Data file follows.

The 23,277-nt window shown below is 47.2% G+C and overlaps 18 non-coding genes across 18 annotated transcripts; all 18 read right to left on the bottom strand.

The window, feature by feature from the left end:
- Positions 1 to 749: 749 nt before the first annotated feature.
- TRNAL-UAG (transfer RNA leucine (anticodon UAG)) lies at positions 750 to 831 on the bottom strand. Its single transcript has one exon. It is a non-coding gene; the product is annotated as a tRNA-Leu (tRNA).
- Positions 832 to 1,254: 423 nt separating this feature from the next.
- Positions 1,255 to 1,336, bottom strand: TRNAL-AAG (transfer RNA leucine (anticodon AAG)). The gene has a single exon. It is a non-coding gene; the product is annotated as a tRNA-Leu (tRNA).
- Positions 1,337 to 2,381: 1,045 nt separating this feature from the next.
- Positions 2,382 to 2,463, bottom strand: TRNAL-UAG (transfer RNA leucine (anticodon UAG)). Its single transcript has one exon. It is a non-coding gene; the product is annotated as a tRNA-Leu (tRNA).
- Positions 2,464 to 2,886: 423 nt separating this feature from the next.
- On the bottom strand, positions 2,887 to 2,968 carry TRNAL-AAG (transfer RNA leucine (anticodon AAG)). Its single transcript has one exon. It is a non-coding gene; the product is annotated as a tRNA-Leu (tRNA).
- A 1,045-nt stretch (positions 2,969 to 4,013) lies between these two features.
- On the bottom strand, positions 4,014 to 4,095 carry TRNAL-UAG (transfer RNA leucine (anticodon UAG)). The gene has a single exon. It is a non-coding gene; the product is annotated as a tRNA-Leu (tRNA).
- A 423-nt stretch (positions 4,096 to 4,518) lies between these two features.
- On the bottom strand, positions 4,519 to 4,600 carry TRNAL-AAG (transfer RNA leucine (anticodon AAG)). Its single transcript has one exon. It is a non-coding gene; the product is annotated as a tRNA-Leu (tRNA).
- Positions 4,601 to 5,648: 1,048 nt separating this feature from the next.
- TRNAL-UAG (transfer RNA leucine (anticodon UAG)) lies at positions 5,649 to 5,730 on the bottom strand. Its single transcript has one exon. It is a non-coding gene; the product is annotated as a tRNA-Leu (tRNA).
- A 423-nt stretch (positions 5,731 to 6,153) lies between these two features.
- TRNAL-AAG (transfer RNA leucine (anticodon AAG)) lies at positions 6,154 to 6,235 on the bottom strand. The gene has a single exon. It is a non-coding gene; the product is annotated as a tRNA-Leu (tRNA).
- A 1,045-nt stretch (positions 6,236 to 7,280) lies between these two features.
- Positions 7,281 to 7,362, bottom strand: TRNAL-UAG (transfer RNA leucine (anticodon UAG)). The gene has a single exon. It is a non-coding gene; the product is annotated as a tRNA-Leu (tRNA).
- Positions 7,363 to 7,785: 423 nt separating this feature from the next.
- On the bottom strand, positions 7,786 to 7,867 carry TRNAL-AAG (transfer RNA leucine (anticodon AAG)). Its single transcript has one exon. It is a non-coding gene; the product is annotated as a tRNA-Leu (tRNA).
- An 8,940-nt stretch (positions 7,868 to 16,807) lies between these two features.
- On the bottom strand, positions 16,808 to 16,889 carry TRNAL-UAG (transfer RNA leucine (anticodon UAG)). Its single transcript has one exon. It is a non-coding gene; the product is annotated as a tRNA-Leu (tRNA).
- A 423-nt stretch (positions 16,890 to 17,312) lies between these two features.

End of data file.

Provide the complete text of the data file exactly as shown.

The 23,277-nt window shown below is 47.2% G+C and overlaps 18 non-coding genes across 18 annotated transcripts; all 18 read right to left on the bottom strand.

The window, feature by feature from the left end:
- Positions 1 to 749: 749 nt before the first annotated feature.
- TRNAL-UAG (transfer RNA leucine (anticodon UAG)) lies at positions 750 to 831 on the bottom strand. Its single transcript has one exon. It is a non-coding gene; the product is annotated as a tRNA-Leu (tRNA).
- Positions 832 to 1,254: 423 nt separating this feature from the next.
- Positions 1,255 to 1,336, bottom strand: TRNAL-AAG (transfer RNA leucine (anticodon AAG)). The gene has a single exon. It is a non-coding gene; the product is annotated as a tRNA-Leu (tRNA).
- Positions 1,337 to 2,381: 1,045 nt separating this feature from the next.
- Positions 2,382 to 2,463, bottom strand: TRNAL-UAG (transfer RNA leucine (anticodon UAG)). Its single transcript has one exon. It is a non-coding gene; the product is annotated as a tRNA-Leu (tRNA).
- Positions 2,464 to 2,886: 423 nt separating this feature from the next.
- On the bottom strand, positions 2,887 to 2,968 carry TRNAL-AAG (transfer RNA leucine (anticodon AAG)). Its single transcript has one exon. It is a non-coding gene; the product is annotated as a tRNA-Leu (tRNA).
- A 1,045-nt stretch (positions 2,969 to 4,013) lies between these two features.
- On the bottom strand, positions 4,014 to 4,095 carry TRNAL-UAG (transfer RNA leucine (anticodon UAG)). The gene has a single exon. It is a non-coding gene; the product is annotated as a tRNA-Leu (tRNA).
- A 423-nt stretch (positions 4,096 to 4,518) lies between these two features.
- On the bottom strand, positions 4,519 to 4,600 carry TRNAL-AAG (transfer RNA leucine (anticodon AAG)). Its single transcript has one exon. It is a non-coding gene; the product is annotated as a tRNA-Leu (tRNA).
- Positions 4,601 to 5,648: 1,048 nt separating this feature from the next.
- TRNAL-UAG (transfer RNA leucine (anticodon UAG)) lies at positions 5,649 to 5,730 on the bottom strand. Its single transcript has one exon. It is a non-coding gene; the product is annotated as a tRNA-Leu (tRNA).
- A 423-nt stretch (positions 5,731 to 6,153) lies between these two features.
- TRNAL-AAG (transfer RNA leucine (anticodon AAG)) lies at positions 6,154 to 6,235 on the bottom strand. The gene has a single exon. It is a non-coding gene; the product is annotated as a tRNA-Leu (tRNA).
- A 1,045-nt stretch (positions 6,236 to 7,280) lies between these two features.
- Positions 7,281 to 7,362, bottom strand: TRNAL-UAG (transfer RNA leucine (anticodon UAG)). The gene has a single exon. It is a non-coding gene; the product is annotated as a tRNA-Leu (tRNA).
- Positions 7,363 to 7,785: 423 nt separating this feature from the next.
- On the bottom strand, positions 7,786 to 7,867 carry TRNAL-AAG (transfer RNA leucine (anticodon AAG)). Its single transcript has one exon. It is a non-coding gene; the product is annotated as a tRNA-Leu (tRNA).
- An 8,940-nt stretch (positions 7,868 to 16,807) lies between these two features.
- On the bottom strand, positions 16,808 to 16,889 carry TRNAL-UAG (transfer RNA leucine (anticodon UAG)). Its single transcript has one exon. It is a non-coding gene; the product is annotated as a tRNA-Leu (tRNA).
- A 423-nt stretch (positions 16,890 to 17,312) lies between these two features.